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Tech Explorist

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Tech Explorist covers every technology that shapes our world and changes our lives from Earth to Space and everything in between.
While testing a new subsystem on the SPHERE planet-hunting instrument on ESO’s Very Large telescope, astronomers were able to capture dramatic details of the turbulent stellar relationship in the binary star R Aquarii with unprecedented clarity — even compared to observations from the NASA/ESA Hubble Space Telescope. This image is from the SPHERE/ZIMPOL observations of R Aquarii, and shows the binary star itself, as well as the jets of material spewing from the stellar couple. Credit: ESO/Schmid et al.

Dancing with the Enemy

While testing a new subsystem on the SPHERE planet-hunting instrument on ESO’s Very Large Telescope, astronomers were able to capture dramatic details of the...
The telescopes of the SPECULOOS Southern Observatory gaze out into the stunning night sky over the Atacama Desert, Chile. Credit: ESO/ P. Horálek

First Light for SPECULOOS

The SPECULOOS project has made its first observations at the European Southern Observatory’s Paranal Observatory in northern Chile. SPECULOOS will focus on detecting Earth-sized...
The VISIR instrument on ESO’s VLT captured this stunning image of a newly-discovered massive binary star system. Nicknamed Apep after an ancient Egyptian deity, it could be the first gamma-ray burst progenitor to be found in our galaxy. Apep’s stellar winds have created the dust cloud surrounding the system, which consists of a binary star with a fainter companion. With 2 Wolf-Rayet stars orbiting each other in the binary, the serpentine swirls surrounding Apep are formed by the collision of two sets of powerful stellar winds, which create the spectacular dust plumes seen in the image. The reddish pinwheel in this image is data from the VISIR instrument on ESO’s Very Large Telescope (VLT), and shows the spectacular plumes of dust surrounding Apep. The blue sources at the centre of the image are a triple star system — which consists of a binary star system and a companion single star bound together by gravity. Though only two star-like objects are visible in the image, the lower source is in fact an unresolved binary Wolf-Rayet star. The triple star system was captured by the NACOadaptive optics instrument on the VLT. Credit:ESO/Callingham et al.

Cosmic Serpent

The VISIR instrument on ESO’s Very Large Telescope has captured this stunning image of a newly discovered massive triple star system. Nicknamed Apep after...
Researchers from the NUS Centre for Advanced 2D Materials examining the quality of graphene samples. Credit: National University of Singapore

Researchers offer solution in fight against fake Graphene

Ever since the isolation of graphene was first achieved in 2004, there has been an explosion in graphene-related research and development, with hundreds of...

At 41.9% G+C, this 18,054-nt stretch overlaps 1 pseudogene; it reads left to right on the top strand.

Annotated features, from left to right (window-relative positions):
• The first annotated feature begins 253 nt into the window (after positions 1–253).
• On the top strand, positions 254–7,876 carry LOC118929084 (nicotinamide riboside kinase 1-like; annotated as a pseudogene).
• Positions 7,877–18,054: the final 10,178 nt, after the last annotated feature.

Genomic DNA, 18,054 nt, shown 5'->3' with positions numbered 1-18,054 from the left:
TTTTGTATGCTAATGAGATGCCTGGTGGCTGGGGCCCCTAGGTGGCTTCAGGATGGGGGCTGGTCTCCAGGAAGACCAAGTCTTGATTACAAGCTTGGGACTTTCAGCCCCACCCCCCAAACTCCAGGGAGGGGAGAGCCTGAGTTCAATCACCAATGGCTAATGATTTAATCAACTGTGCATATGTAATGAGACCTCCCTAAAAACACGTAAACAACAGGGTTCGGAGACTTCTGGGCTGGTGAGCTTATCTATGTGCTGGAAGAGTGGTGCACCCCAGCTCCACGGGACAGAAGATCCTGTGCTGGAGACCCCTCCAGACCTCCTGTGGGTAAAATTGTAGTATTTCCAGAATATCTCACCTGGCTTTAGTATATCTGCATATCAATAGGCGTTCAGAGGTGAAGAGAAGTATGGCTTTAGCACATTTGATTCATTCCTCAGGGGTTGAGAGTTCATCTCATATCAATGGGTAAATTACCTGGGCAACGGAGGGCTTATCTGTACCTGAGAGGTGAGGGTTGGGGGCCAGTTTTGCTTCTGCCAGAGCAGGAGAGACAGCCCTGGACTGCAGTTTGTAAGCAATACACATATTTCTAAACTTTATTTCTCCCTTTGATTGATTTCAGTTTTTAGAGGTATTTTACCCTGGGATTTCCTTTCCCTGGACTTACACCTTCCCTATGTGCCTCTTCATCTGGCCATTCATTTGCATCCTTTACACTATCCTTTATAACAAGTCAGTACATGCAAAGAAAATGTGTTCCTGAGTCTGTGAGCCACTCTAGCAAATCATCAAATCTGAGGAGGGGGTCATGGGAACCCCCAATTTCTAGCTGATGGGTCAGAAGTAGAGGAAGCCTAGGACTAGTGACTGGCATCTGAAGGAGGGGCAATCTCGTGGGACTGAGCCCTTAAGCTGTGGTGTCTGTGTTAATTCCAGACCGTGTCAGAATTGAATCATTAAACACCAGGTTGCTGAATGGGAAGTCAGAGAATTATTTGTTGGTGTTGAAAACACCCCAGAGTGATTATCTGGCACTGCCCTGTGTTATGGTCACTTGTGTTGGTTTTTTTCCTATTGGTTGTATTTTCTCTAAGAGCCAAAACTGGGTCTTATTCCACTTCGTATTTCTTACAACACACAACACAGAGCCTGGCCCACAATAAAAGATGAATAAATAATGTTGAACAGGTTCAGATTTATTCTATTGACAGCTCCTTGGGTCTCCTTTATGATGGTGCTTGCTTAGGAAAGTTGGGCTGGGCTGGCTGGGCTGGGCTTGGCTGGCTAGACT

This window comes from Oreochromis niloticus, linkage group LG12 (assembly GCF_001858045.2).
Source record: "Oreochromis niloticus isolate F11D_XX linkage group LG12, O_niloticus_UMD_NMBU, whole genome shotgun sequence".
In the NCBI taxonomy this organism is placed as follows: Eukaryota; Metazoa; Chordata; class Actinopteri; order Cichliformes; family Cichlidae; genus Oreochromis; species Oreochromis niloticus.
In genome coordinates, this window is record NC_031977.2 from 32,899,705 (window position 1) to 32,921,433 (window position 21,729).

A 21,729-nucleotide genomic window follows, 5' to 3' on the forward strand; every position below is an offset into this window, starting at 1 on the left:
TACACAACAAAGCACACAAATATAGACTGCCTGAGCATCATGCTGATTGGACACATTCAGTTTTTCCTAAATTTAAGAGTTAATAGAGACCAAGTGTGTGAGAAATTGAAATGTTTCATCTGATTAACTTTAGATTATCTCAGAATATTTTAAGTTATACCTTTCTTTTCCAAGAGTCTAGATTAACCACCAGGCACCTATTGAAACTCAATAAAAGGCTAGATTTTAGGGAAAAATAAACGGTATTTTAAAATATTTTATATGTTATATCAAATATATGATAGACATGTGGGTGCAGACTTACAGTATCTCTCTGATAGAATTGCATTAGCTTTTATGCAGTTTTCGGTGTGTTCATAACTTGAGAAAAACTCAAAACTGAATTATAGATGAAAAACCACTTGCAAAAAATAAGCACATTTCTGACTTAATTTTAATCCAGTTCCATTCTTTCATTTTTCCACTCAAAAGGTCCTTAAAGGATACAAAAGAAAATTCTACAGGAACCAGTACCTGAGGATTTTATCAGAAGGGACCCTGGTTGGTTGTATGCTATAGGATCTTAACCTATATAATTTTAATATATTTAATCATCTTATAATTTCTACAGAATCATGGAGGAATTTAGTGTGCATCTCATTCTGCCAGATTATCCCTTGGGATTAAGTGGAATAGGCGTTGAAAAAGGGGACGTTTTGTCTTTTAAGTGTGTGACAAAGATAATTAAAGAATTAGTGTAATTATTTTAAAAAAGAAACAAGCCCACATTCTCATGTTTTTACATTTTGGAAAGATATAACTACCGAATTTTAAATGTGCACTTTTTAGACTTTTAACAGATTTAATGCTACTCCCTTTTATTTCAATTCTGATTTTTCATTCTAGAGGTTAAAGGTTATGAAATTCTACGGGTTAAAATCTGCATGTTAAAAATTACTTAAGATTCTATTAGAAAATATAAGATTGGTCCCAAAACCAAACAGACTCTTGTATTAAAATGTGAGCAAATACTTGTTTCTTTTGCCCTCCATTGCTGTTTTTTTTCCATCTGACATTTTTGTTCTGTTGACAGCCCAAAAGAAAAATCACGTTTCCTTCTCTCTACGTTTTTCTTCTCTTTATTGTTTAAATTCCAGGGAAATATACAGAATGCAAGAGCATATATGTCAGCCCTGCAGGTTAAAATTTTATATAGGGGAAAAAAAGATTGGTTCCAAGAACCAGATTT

Mangroves like this could have a significant role in the future by mitigating the carbon emissions of certain nations. Photo credit: Pierre Taillardat

Mangroves can help countries mitigate their carbon emissions, study

Geographers from the National University of Singapore (NUS) have found that coastal vegetation such as mangroves, seagrasses, and salt marshes may be the most...
Composite image of the Abell 2597 galaxy cluster showing the fountain-like flow of gas powered by the supermassive black hole in the central galaxy. The yellow is ALMA data showing cold gas. The red is data from the MUSE instrument on ESO’s Very Large Telescope showing the hot hydrogen gas in the same region. The blue-purple is the extended hot, ionized gas as imaged by the Chandra X-ray Observatory. The yellow ALMA data shows infalling material and the red MUSE data shows material launched in a vast spout by the black hole. Credit: ALMA (ESO/NAOJ/NRAO), Tremblay et al.; NRAO/AUI/NSF, B. Saxton; NASA/Chandra; ESO/VLT

ALMA and MUSE Detect Galactic Fountain

Observations by ALMA and data from the MUSE spectrograph on ESO’s VLT have revealed a colossal fountain of molecular gas powered by a black...
Cosmic shadow of HBC 672

Hubble reveals cosmic Bat Shadow in the Serpent’s Tail

The NASA/ESA Hubble Space Telescope has captured part of the wondrous Serpens Nebula, lit up by the star HBC 672. This young star casts...
IC 63 — nicknamed the Ghost Nebula — is about 550 light-years from Earth. The nebula is classified as both a reflection nebula — as it is reflecting the light of a nearby star — and as an emission nebula — as it releases hydrogen-alpha radiation. Both effects are caused by the gigantic star Gamma Cassiopeiae. The radiation of this star is also slowly causing the nebula to dissipate. Credit:ESA/Hubble, NASA

Hubble captures the ghost of Cassiopeia

About 550 light-years away in the constellation of Cassiopeia lies IC 63, a stunning and slightly eerie nebula. Also known as the ghost of...
A team led by Prof Liu Xiaogang developed perovskite nanocrystals (in the bottles) that are highly sensitive to X-ray irradiation. Credit: National University of Singapore

Chemists opens the door to safer and less expensive X-ray imaging

Professor Liu Xiaogang and his team from the Department of Chemistry under the NUS Faculty of Science had developed novel lead halide perovskite nanocrystals...

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